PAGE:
# Look-at quaternion

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Hi! Can some fantastic, brilliantly clever genius tell me how to make a look-at quaternion please? What I need is a quaternion that will rotate an object, e.g. an arrow, to point down a vector, assuming that with no rotation the arrow points down the z axis. It would be nice if someone knew how to specify a roll angle in radians along that vector too, however I won't push my luck now. I have got something working for now: working out the yaw and pitch angles with arctan and arcsin and passing them with the roll to my Yaw-Pitch-Roll function. However, this is very ugly accounting for where vector.X or Z is negative, and it must be much slower than it could be with all the trig involved. I will be most grateful - thanks!

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Something like this should do the trick:

// This is your identity (no rotation) axis - Z in your casevector3 IdentityAxis( 0.0f, 0.0f, 1.0f );// Compute cosine of angles between your identity axis and direction you want to faceDirection.Normalize();float CosAngle = Dot( IdentityAxis, Direction );if( CosAngle < -1.0f )    CosAngle = -1.0f;    else if( CosAngle > 1.0f )    CosAngle = 1.0f;    // Compute anglefloat Angle = acos( CosAngle );    // Compute axis to rotate about// TO DO: Check for Direction being the IdentityAxisvector3 Axis = Cross( IdentityAxis, Direction );Axis.Normalize();// We now know the angle and axis to rotate around    // This could be used to construct a quaternion or matrix etc.quaternion Q;Q.SetupFromAxisAndAngle( Axis, Angle );

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I'll try that - thanks!

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You don't need to clamp the dot product if you've got 2 normalized vectors.
Look at www.geometrictools.com in the math section I think to find a quaternion function called 'Align', which handles parellel vectors.

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Quote:
 Original post by DrGUIYou don't need to clamp the dot product if you've got 2 normalized vectors.

You have to clamp the dot product because it can result in values outside of -1 to 1, due to precision error, and then acos() will return NaN.

This is a frequent problem. If NaN is appearing in your results, the first thing to look for is the very common mistake of not clamping the parameter to acos() or asin().

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Ahhh - precision - yeeesss

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I agree with John. If you don't clamp, precision errors can cause the dot product to be < -1 or > 1 - which causes acos() to be undefined. Try if for yourself if you don't believe us :)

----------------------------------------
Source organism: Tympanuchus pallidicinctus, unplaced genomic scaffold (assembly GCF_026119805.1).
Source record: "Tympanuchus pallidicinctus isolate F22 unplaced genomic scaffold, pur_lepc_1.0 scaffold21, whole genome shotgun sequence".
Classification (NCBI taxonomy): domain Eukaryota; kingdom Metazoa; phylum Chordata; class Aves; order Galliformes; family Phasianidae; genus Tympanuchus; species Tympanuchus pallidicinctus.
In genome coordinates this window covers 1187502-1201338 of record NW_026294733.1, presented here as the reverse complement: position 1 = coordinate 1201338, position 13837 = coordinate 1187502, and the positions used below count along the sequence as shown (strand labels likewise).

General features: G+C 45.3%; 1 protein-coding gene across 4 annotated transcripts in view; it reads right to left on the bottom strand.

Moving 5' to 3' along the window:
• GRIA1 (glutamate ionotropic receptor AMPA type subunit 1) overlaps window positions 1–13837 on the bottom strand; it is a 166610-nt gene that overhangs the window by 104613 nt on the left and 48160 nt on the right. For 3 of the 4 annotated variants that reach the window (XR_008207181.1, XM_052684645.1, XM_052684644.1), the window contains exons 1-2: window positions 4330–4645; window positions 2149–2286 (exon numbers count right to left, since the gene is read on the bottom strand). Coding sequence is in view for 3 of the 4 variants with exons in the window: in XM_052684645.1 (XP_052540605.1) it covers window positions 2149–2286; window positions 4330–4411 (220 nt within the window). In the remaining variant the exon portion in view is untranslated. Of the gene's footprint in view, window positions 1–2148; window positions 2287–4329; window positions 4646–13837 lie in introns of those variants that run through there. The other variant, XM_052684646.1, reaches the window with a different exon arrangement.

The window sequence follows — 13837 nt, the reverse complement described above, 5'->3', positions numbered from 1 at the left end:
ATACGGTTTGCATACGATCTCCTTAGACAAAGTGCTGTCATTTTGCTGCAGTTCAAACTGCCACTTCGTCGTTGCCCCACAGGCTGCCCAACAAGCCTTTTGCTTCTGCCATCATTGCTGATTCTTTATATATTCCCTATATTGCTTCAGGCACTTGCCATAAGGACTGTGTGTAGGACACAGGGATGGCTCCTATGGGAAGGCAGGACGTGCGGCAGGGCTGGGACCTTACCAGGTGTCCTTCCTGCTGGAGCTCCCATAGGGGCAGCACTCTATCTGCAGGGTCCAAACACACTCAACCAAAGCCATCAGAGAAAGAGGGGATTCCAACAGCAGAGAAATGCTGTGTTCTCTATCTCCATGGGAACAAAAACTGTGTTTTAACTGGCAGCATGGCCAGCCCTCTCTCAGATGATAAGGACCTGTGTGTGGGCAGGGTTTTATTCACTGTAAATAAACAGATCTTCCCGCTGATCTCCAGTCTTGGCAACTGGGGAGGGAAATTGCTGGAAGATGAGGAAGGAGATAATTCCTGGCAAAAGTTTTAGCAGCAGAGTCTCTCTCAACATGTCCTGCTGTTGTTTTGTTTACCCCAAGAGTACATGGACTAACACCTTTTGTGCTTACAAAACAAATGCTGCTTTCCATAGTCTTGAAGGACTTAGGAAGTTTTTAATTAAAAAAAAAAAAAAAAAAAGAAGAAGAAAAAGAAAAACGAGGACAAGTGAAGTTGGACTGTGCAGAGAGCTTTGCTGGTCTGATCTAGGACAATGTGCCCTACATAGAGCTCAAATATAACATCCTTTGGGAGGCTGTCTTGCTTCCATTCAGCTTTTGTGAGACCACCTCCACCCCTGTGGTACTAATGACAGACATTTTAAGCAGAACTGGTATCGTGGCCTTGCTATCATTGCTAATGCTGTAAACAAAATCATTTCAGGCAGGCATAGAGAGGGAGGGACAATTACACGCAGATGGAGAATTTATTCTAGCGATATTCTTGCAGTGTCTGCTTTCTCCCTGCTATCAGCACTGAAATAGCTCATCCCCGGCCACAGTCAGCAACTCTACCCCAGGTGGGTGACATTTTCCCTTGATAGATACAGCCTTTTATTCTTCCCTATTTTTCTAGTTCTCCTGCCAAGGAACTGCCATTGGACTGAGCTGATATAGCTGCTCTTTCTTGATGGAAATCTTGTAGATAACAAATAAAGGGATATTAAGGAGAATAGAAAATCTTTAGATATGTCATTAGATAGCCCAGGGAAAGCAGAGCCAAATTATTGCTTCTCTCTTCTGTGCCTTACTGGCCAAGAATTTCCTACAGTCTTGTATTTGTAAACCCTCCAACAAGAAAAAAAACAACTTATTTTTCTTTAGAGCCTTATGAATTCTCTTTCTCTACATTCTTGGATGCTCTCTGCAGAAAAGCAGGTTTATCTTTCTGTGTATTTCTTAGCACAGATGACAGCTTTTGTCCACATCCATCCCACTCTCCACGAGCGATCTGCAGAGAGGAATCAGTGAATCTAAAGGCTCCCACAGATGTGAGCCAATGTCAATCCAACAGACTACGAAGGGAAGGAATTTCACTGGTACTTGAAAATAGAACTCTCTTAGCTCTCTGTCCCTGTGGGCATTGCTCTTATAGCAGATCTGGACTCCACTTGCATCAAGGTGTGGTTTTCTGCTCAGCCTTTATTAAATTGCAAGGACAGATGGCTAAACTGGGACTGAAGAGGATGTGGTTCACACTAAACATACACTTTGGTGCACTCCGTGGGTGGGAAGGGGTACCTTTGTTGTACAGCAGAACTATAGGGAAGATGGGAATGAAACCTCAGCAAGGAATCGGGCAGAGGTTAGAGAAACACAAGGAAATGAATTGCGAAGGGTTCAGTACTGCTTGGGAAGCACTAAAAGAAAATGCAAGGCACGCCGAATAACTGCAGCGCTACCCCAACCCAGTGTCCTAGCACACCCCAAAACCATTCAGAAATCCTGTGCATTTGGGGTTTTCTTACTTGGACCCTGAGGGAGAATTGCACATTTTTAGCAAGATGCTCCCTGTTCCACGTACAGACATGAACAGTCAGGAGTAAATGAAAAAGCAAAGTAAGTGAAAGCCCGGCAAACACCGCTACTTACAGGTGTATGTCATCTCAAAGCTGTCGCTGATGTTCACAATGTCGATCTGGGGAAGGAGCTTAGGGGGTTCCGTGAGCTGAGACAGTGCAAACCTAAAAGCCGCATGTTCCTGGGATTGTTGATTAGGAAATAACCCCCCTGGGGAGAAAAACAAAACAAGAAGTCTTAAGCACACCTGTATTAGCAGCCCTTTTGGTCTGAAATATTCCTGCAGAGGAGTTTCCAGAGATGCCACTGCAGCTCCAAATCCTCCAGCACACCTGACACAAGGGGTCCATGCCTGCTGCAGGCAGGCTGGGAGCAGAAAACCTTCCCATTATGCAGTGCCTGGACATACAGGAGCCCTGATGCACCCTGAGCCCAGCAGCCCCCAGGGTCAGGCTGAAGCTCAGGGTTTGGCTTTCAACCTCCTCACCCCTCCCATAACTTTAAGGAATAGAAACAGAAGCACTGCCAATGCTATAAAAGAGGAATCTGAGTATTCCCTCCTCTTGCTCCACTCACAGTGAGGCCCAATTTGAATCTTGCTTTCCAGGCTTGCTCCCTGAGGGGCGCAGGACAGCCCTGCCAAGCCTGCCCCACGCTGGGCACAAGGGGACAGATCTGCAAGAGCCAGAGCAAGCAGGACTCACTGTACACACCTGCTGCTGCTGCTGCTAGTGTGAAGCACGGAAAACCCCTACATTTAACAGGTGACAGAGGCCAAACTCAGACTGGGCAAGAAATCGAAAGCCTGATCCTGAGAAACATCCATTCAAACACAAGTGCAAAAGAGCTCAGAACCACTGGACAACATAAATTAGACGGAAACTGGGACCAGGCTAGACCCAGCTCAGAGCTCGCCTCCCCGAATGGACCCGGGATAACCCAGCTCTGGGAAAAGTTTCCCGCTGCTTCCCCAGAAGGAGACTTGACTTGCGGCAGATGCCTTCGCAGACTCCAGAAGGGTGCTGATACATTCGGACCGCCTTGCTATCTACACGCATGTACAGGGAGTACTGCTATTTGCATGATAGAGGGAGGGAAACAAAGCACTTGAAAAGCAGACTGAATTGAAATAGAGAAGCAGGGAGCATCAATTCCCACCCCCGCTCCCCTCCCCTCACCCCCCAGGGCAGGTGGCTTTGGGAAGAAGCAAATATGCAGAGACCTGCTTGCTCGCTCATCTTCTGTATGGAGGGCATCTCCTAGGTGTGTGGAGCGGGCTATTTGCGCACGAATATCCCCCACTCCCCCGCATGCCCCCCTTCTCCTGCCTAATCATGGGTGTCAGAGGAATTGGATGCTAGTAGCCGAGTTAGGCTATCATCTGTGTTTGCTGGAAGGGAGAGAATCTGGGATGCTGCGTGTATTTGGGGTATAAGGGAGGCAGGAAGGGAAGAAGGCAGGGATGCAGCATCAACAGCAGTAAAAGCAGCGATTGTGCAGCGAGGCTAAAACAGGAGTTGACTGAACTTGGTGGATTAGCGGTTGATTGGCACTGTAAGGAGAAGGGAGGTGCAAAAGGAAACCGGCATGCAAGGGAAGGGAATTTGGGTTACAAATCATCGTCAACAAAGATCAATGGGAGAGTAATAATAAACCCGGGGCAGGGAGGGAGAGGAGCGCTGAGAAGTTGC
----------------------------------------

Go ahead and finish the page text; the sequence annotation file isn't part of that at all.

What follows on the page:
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Here's mine now:
/// <summary>/// Computes a quaternion that rotates unit-length vector v1 to unit-length vector v2. The rotation is about/// the axis perpendicular to both v1 and v2, with angle of that between v1 and v2. If v1 and v2 are parallel,/// any axis of rotation is used, such as the permutation (v2.Z,v2.X,v2.Y).</summary>/// <param name="v1">Normalized vector that the computed quaternion rotates from to v2.</param>/// <param name="v2">Normalized vector that the computed quaternion rotates to from v1.</param>/// <returns>A quaternion that rotates v1 to v2.</returns>public static Quaternion Align(Vector3 v1, Vector3 v2){#if DEBUG	float sqrLen1 = v1.LengthSq();	float sqrLen2 = v2.LengthSq();	System.Diagnostics.Debug.Assert(sqrLen1 > 1 - ZeroTolerence && sqrLen1 < 1 + ZeroTolerence &&	                                sqrLen2 > 1 - ZeroTolerence && sqrLen2 < 1 + ZeroTolerence,			                                                                                        MsgVecNonNormalized);#endif	// If V1 and V2 are not parallel, the axis of rotation is the unit-length	// vector U = Cross(V1,V2)/Length(Cross(V1,V2)).  The angle of rotation,	// A, is the angle between V1 and V2.  The quaternion for the rotation is	// q = cos(A/2) + sin(A/2)*(ux*i+uy*j+uz*k) where U = (ux,uy,uz).	//	// (1) Rather than extract A = acos(Dot(V1,V2)), multiply by 1/2, then	//     compute sin(A/2) and cos(A/2), we reduce the computational costs by	//     computing the bisector B = (V1+V2)/Length(V1+V2), so cos(A/2) =	//     Dot(V1,B).	//	// (2) The rotation axis is U = Cross(V1,B)/Length(Cross(V1,B)), but	//     Length(Cross(V1,B)) = Length(V1)*Length(B)*sin(A/2) = sin(A/2), in	//     which case sin(A/2)*(ux*i+uy*j+uz*k) = (cx*i+cy*j+cz*k) where	//     C = Cross(V1,B).	Vector3 bisector = v1 + v2;	bisector.Normalize();	float cosHalfAngle = Vector3.Dot(v1, bisector);	Vector3 cross;	if (cosHalfAngle > ZeroTolerence || cosHalfAngle < -ZeroTolerence) {		cross = Vector3.Cross(v1, bisector);	} else {		cross = Vector3.Cross(v1, new Vector3(v2.Z, v2.X, v2.Y));		//cosHalfAngle = 0.0f;  - already is very close		//cross.Normalize();	}#if DEBUG	float sqrLen = cross.X*cross.X+cross.Y*cross.Y+cross.Z*cross.Z+cosHalfAngle*cosHalfAngle;	System.Diagnostics.Debug.Assert(sqrLen > 1 - ZeroTolerence && sqrLen < 1 + ZeroTolerence);#endif	return new Quaternion(cross.X, cross.Y, cross.Z, cosHalfAngle);}

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Good work - I do this by creating a lookat matrix then use that matrix as a source for a quaternion.

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http://www.euclideanspace.com/maths/algebra/vectors/angleBetween/index.htm
http://www.euclideanspace.com/maths/algebra/vectors/lookat/index.htm

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